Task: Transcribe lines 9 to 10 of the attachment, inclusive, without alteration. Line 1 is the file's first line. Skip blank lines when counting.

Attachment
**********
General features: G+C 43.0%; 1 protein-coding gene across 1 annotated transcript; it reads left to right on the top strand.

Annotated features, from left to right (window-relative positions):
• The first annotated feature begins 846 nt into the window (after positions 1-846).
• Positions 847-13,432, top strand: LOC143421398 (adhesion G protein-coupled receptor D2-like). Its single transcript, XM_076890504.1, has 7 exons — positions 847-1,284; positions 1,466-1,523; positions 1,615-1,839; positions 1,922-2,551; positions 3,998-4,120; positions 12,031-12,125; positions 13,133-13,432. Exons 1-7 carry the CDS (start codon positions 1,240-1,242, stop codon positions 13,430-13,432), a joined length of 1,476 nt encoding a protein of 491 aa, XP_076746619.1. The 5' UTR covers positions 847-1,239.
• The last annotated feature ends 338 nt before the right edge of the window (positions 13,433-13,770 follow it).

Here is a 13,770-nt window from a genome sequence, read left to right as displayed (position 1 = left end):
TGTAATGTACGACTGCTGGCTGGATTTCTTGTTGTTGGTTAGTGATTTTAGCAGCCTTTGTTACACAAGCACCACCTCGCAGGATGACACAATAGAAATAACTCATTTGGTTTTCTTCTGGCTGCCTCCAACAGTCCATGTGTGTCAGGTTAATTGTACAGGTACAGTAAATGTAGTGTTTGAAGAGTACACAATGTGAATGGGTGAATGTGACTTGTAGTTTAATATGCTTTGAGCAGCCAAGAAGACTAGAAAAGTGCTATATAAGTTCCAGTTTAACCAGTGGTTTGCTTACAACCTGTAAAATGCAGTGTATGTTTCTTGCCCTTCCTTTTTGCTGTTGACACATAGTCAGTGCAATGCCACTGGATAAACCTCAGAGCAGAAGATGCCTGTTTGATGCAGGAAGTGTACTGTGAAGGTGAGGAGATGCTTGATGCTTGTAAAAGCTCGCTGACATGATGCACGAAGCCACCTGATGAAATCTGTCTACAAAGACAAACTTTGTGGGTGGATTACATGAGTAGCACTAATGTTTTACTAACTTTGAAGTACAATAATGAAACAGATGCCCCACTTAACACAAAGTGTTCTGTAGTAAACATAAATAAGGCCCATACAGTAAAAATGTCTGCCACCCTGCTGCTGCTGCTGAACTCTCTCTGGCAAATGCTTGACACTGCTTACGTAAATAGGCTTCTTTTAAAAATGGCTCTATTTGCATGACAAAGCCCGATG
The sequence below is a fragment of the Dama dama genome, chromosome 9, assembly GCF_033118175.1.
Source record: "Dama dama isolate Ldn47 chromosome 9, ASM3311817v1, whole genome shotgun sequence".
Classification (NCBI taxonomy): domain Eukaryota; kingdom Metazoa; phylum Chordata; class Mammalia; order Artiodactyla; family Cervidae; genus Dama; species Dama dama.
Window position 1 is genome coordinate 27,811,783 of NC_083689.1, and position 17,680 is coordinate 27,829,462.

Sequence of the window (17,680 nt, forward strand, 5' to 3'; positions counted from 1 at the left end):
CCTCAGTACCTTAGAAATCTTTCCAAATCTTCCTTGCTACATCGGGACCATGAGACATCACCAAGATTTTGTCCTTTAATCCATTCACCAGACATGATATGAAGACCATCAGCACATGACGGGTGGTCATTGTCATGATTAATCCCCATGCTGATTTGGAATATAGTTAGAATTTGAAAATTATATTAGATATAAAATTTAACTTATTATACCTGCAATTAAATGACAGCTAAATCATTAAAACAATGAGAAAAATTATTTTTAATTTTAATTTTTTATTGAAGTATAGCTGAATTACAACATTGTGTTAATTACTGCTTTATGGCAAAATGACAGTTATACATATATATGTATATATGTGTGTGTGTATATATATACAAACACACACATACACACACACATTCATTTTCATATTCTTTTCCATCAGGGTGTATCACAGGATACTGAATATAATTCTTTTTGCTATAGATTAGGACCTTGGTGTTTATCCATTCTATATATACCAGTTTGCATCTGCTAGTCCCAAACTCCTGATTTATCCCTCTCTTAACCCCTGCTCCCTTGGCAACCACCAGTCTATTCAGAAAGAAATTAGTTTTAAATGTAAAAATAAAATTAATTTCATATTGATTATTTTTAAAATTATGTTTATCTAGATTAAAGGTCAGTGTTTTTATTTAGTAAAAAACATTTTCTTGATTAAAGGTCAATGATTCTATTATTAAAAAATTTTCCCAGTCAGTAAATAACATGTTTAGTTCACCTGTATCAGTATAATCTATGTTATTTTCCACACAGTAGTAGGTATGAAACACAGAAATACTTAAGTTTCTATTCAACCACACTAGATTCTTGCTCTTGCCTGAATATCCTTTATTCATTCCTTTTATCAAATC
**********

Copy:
Source record: "Dama dama isolate Ldn47 chromosome 9, ASM3311817v1, whole genome shotgun sequence".
Classification (NCBI taxonomy): domain Eukaryota; kingdom Metazoa; phylum Chordata; class Mammalia; order Artiodactyla; family Cervidae; genus Dama; species Dama dama.